This past Sunday I had lunch at a wine bar in Center City Philadelphia. They always have good wine and great unique items on the menu. It's a bit pricey but every once in awhile I like to treat myself. The wait staff is always funky and in their twenties. This time was no different, a pale girl with eyeliner that stretched out a little bit too far in a sort of Star Trek fashion. She was friendly, talkative and had a really cool vibe. We got to talking about what part of the city she lived in and the topic of South Philadelphia came up. She said she was thinking of moving there because of the really cool vibe around Passyunk Avenue.

When I grew up down there that street didn't have a really cool vibe.  It had inexpensive stores where our mom could buy her something to wear for cheap. Now it's populated with trendy clothing stores and not so affordable and funky restaurants where they serve stuff that I never heard of is a kid.  My old neighborhood basically looks the same on the outside. Most of the old buildings built in the early nineteen-hundreds are still there.  Some have been remodeled, some of been torn down and replaced with new townhouses. My maternal grandfather moved there from Sicily in 1910. He didn't move there for the cool vibe.  He moved there because it was the only affordable place to live close to the factories and mills that employed him and thousands of other recent immigrants from Europe. My dad bought a house there because it was fairly close to the Naval Shipyard where he worked for 35 years. And it was very affordable.

Recently, a house sold in my mother's old neighborhood not too far from Passyunk Avenue for $900,000. I told my mom about it last week and she gave me a look that mothers give to their children when they curse or tell an obvious lie. It's true professionals young and old are moving back into old neighborhoods that they never grew up in thinking it's funky and cool. And it is.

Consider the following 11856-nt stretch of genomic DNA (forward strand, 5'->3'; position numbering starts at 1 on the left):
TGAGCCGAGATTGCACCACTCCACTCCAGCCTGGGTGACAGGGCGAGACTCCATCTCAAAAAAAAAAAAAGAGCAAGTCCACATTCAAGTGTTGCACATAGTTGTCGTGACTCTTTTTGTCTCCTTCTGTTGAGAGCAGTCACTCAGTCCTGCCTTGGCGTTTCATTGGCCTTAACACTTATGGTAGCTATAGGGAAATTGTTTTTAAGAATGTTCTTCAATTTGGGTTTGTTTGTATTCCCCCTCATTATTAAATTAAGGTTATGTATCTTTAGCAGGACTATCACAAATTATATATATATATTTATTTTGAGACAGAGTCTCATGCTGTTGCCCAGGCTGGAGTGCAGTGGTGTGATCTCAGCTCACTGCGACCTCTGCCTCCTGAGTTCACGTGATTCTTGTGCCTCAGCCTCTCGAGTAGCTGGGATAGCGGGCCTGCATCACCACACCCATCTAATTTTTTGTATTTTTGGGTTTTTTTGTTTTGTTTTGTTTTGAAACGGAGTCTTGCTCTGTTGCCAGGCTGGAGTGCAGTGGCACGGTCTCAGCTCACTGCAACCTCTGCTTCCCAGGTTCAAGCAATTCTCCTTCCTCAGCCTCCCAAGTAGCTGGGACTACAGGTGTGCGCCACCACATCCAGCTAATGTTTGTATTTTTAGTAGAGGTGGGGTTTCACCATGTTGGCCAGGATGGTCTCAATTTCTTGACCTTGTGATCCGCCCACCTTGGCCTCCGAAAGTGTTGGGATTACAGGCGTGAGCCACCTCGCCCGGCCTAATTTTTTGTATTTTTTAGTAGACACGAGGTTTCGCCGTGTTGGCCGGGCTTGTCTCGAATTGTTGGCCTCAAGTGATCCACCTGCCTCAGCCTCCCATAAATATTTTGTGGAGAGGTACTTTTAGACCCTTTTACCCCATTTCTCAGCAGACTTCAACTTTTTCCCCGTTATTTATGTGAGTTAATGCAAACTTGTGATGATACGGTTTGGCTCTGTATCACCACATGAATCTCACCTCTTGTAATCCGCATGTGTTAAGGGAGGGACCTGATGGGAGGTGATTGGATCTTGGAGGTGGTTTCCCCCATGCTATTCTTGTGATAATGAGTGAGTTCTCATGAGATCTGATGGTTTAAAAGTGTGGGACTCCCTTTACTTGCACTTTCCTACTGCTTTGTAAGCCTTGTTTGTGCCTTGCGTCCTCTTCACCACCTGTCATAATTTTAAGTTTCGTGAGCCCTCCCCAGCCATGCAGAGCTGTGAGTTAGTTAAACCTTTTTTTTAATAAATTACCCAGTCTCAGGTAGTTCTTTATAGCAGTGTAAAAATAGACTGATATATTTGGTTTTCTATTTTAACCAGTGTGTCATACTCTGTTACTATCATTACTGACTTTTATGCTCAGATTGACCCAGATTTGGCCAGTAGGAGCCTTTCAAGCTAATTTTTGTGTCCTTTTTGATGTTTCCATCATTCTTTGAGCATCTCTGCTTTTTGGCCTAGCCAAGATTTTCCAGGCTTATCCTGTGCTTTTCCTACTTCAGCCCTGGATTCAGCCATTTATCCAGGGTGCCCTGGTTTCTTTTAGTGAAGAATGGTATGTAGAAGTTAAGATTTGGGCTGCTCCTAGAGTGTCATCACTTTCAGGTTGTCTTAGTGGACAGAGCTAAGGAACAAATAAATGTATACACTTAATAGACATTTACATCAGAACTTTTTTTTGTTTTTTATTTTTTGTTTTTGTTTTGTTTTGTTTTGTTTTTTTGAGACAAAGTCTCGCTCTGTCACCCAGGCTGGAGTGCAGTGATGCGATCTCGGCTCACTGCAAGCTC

It's just unbelievable to us who grew up there that those streets and those shops and those buildings somehow have a cool vibe. To me a cool vibe was getting out of that neighborhood for a week every summer to go down to the shore and breathe salt air away from the crowded row homes and factories.

Manhattan, Brooklyn, Hoboken, Philadelphia and some parts of Jersey City are all going through a revitalization and rebirth. Maybe there is hope for Paterson Newark and Camden too.  When I was growing up cities were something you aspired to move out of and get a piece of the American dream with a house and a yard maybe even a pool. Nowadays it's something millennials aspire to move into. The city, the old neighborhood, for the cool vibe?!

Maybe the trend will go the other way in another 40 years. But somehow I don't see the Suburban strip mall with a Target, a pizza shop and a Staples having a cool vibe.  But I never thought my mother's old row house in South Philly would either.

- Dennis Malloy

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